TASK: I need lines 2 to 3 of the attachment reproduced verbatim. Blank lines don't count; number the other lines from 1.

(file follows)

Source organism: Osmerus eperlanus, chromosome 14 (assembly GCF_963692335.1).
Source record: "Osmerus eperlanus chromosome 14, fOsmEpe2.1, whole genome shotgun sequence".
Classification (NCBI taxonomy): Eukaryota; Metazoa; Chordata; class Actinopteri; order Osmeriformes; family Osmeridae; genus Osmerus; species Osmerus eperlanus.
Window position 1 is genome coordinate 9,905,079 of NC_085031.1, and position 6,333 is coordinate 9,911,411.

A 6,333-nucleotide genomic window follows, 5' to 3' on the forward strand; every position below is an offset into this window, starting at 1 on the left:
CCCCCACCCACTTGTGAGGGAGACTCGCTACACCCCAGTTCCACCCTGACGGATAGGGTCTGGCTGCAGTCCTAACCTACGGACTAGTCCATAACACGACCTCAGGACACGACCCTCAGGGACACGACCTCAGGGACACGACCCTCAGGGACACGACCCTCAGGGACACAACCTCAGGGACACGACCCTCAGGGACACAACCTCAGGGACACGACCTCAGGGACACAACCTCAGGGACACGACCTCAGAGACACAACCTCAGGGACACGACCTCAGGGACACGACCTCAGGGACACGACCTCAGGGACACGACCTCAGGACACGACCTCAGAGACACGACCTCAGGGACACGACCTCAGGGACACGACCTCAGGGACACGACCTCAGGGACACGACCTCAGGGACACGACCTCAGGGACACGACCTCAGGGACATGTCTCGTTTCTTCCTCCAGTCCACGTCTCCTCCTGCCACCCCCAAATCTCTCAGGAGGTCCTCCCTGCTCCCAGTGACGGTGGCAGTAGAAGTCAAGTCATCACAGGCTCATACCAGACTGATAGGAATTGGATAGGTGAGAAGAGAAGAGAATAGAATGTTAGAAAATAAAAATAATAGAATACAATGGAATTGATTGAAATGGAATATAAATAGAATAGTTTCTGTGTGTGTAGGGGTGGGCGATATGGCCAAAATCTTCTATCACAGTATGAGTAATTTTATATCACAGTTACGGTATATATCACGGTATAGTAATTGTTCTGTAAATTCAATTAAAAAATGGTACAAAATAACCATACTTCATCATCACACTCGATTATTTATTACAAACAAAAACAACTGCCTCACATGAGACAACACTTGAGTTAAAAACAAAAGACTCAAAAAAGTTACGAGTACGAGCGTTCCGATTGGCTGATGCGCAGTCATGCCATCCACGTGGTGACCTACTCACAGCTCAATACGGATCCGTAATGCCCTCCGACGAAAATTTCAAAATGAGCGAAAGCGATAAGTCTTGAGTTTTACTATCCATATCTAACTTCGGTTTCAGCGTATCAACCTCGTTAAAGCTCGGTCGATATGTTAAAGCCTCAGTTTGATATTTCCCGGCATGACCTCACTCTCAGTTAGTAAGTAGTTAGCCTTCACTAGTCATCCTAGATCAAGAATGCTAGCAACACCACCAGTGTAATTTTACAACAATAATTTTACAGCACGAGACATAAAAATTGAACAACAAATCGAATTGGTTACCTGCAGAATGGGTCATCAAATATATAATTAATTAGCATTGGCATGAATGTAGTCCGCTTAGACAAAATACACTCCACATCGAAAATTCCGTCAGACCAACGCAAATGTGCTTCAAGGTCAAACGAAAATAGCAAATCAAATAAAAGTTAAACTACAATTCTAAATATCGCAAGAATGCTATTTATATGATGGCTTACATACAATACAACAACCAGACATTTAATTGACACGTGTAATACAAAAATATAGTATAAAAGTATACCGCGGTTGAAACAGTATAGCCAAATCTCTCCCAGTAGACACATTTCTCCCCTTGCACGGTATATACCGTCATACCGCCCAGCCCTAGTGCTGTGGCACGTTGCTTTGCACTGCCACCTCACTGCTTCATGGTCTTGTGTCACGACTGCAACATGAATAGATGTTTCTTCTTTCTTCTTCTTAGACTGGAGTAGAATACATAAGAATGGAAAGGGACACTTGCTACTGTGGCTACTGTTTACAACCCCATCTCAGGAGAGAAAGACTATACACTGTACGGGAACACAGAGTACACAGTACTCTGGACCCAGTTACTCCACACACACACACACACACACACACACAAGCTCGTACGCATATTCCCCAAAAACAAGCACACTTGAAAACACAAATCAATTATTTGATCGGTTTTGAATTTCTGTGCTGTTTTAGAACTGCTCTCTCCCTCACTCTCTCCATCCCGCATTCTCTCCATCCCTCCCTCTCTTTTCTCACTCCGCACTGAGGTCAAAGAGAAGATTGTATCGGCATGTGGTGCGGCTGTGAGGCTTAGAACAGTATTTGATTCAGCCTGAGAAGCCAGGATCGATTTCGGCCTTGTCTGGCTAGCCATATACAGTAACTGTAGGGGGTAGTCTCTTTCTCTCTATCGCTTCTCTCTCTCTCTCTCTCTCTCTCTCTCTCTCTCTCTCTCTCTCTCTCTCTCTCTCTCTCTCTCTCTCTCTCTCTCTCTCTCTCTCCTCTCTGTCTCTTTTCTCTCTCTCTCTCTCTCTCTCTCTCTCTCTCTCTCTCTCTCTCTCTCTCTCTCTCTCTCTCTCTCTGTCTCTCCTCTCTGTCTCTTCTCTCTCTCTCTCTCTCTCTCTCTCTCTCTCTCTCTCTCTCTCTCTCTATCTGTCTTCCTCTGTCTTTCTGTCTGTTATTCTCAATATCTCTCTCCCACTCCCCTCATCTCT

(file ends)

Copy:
Source record: "Osmerus eperlanus chromosome 14, fOsmEpe2.1, whole genome shotgun sequence".
Classification (NCBI taxonomy): Eukaryota; Metazoa; Chordata; class Actinopteri; order Osmeriformes; family Osmeridae; genus Osmerus; species Osmerus eperlanus.